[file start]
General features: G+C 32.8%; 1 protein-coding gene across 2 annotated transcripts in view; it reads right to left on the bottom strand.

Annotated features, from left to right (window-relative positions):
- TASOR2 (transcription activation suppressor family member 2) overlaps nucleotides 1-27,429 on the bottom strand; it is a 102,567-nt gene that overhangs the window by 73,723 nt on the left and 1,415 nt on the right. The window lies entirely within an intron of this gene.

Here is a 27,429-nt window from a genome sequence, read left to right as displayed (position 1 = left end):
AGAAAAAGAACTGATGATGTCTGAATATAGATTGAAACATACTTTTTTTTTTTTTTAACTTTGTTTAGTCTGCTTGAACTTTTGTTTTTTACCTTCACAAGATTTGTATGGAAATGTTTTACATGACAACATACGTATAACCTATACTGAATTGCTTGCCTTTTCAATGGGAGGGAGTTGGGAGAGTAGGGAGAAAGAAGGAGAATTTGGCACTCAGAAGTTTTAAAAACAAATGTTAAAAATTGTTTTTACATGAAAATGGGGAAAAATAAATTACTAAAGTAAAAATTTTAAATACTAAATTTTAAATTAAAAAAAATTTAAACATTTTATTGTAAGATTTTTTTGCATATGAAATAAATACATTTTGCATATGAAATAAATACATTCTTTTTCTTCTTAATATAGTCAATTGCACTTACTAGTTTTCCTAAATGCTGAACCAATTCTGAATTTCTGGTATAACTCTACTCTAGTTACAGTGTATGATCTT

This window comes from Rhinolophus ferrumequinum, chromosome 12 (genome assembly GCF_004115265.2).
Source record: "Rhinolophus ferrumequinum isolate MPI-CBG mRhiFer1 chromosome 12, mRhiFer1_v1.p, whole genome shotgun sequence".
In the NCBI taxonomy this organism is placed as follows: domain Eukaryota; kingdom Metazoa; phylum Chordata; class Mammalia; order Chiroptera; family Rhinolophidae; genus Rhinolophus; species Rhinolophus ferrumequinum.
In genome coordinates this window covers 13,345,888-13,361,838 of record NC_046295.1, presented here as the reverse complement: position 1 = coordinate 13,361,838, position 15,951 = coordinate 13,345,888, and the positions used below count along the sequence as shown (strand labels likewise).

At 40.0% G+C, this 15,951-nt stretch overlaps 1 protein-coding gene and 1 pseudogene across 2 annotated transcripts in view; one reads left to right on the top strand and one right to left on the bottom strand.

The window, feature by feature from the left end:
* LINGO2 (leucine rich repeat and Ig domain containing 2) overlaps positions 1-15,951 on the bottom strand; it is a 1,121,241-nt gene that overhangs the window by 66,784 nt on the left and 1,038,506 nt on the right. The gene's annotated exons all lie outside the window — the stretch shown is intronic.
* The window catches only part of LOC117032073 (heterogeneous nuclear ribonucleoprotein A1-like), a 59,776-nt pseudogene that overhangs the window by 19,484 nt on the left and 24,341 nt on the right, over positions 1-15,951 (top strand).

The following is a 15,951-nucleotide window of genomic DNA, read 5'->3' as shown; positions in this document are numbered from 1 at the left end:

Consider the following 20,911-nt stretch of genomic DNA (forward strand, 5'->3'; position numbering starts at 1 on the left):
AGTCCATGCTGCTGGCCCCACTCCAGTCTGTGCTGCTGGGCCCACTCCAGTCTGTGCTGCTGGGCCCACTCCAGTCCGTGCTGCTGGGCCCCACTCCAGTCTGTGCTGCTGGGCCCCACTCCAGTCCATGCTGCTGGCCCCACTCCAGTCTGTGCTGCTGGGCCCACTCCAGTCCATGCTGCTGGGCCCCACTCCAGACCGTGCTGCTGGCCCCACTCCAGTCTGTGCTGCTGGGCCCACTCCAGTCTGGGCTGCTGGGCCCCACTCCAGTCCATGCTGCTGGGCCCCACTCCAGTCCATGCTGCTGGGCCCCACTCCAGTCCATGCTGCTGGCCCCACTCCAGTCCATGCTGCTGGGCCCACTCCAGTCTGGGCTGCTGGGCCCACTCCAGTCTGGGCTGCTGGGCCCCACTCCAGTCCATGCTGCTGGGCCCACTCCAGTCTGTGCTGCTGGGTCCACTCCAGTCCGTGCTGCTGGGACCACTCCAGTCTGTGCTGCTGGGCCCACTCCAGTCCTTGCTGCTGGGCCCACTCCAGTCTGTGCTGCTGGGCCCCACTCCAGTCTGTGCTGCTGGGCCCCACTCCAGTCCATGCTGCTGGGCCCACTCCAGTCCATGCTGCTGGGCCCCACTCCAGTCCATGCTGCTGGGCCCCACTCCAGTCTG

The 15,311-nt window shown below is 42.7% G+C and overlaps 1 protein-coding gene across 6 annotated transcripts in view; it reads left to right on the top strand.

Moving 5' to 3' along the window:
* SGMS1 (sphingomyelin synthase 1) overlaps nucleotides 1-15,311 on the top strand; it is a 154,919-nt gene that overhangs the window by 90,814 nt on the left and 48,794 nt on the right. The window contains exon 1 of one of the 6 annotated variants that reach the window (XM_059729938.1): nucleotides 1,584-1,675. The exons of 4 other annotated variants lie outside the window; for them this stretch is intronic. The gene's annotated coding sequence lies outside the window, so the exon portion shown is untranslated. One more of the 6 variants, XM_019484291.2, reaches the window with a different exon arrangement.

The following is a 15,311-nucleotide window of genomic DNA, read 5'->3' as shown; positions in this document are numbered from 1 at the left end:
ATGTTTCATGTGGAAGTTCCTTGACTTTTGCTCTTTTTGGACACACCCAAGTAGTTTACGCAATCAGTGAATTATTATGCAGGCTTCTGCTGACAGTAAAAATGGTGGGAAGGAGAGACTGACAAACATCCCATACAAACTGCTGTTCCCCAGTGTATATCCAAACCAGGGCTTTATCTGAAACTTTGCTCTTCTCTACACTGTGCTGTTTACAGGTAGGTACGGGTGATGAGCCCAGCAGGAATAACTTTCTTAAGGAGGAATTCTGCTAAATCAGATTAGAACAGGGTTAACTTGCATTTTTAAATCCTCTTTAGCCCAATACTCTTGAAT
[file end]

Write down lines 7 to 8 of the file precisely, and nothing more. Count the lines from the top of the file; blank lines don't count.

Source record: "Rhinolophus ferrumequinum isolate MPI-CBG mRhiFer1 chromosome 12, mRhiFer1_v1.p, whole genome shotgun sequence".
In the NCBI taxonomy this organism is placed as follows: domain Eukaryota; kingdom Metazoa; phylum Chordata; class Mammalia; order Chiroptera; family Rhinolophidae; genus Rhinolophus; species Rhinolophus ferrumequinum.